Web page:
The first time you decide to budget for annual expenses, it can take some time. After all, you'll need to go back over bank statements or your budgeting software for the past year to make sure you account for everything.
But it won't take long before you see the benefits of budgeting each month for annual and one-off expenses. As soon as you get hit with the bill for your life insurance premiums, or the reminder to renew your license plates, you'll breathe easier knowing you already have that money set aside.
More from U.S. News & World Report:
VIDEO ON MSN MONEY
I am currently saving 12% on the way to 20% of may annual income as well as having a nice pension to boot.
But this is not going to do me any good if the Obama gets his way and takes all money I have saved for retirement and then spreading the wealth to all the deadbeats and leeches of society.
If you have amount equal to 6-8 months of your expenses sitting in your emergency fund, then this is not a problem.
Stop living so close to the edge.
Fixed expense - mortgage, car payment, insurance, cable/internet, cellular, Rx prescriptions
Variable expense - power, gas, water, sewer & garbage, hair care
Annual expense - renter's insurance, eye exams and lenses, physicals, automotive maintenance and registration, warehouse club dues (divide by 12 to give the month's amount on these)
Next, figure out how much you can get by with spending a month on everyday things like groceries, gasoline, clothing, personal and households items, haircut, and general entertainment expenses. That is what you will be spending your disposable income on. If you don't have enough after subtracting the above expenses from income, look at your expenses and where you can cut them (do you REALLY need all those HDTV channels and that super-duper internet speed?). Ideally, you should have 20% of your disposable income left over to put into some sort of savings plan.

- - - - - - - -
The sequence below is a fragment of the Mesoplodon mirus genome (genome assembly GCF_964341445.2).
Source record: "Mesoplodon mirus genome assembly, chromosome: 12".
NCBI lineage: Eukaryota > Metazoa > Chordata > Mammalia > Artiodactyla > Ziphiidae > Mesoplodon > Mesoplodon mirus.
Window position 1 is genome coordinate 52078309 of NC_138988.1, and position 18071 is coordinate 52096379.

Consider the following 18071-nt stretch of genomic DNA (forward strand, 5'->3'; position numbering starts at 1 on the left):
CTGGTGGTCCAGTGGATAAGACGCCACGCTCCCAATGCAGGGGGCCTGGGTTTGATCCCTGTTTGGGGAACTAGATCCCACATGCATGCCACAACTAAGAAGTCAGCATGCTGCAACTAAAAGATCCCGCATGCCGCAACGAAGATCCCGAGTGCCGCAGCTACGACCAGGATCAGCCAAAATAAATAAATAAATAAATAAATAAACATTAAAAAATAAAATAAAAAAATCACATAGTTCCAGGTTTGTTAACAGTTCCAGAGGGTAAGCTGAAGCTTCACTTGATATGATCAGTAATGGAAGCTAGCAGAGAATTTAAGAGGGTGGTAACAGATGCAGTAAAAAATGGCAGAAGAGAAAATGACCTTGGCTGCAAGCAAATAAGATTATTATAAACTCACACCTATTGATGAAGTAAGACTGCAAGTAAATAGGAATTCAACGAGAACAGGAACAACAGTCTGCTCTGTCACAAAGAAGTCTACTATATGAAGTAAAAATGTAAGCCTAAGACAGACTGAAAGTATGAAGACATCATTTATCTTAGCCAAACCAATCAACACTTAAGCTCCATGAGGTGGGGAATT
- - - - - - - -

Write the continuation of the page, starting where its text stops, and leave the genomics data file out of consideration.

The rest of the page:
Finally, keep a log of where you spend every single penny for one month. You will be surprised how quickly that once or twice a week fast food trip on your lunch hour or that vending machine purchase adds up. You'll probably be surprised where you find money pits. I went from being $25k in debt to having $25k in savings in just five years. There are a lot of things you CAN live without, and there are ways to spend less for the same things if you do your homework.
I'm going to have to ask my wife if I can get an updated cost breakdown of everything, just so I know.
Can I suggest that those who are unable to save money or are otherwise too irresponsible are not going to be persuaded by a list of reasons?
Copyright © 2014 Microsoft. All rights reserved.
Fundamental company data and historical chart data provided by Morningstar Inc. Real-time index quotes and delayed quotes supplied by Morningstar Inc. Quotes delayed by up to 15 minutes, except where indicated otherwise. Fund summary, fund performance and dividend data provided by Morningstar Inc. Analyst recommendations provided by Zacks Investment Research. StockScouter data provided by Verus Analytics. IPO data provided by Hoover's Inc. Index membership data provided by Morningstar Inc.
RECENT ARTICLES ON PERSONAL FINANCE
Some workers lose up to a quarter of their paychecks paying off old debt from credit cards, medical bills and student loans, as well as child support.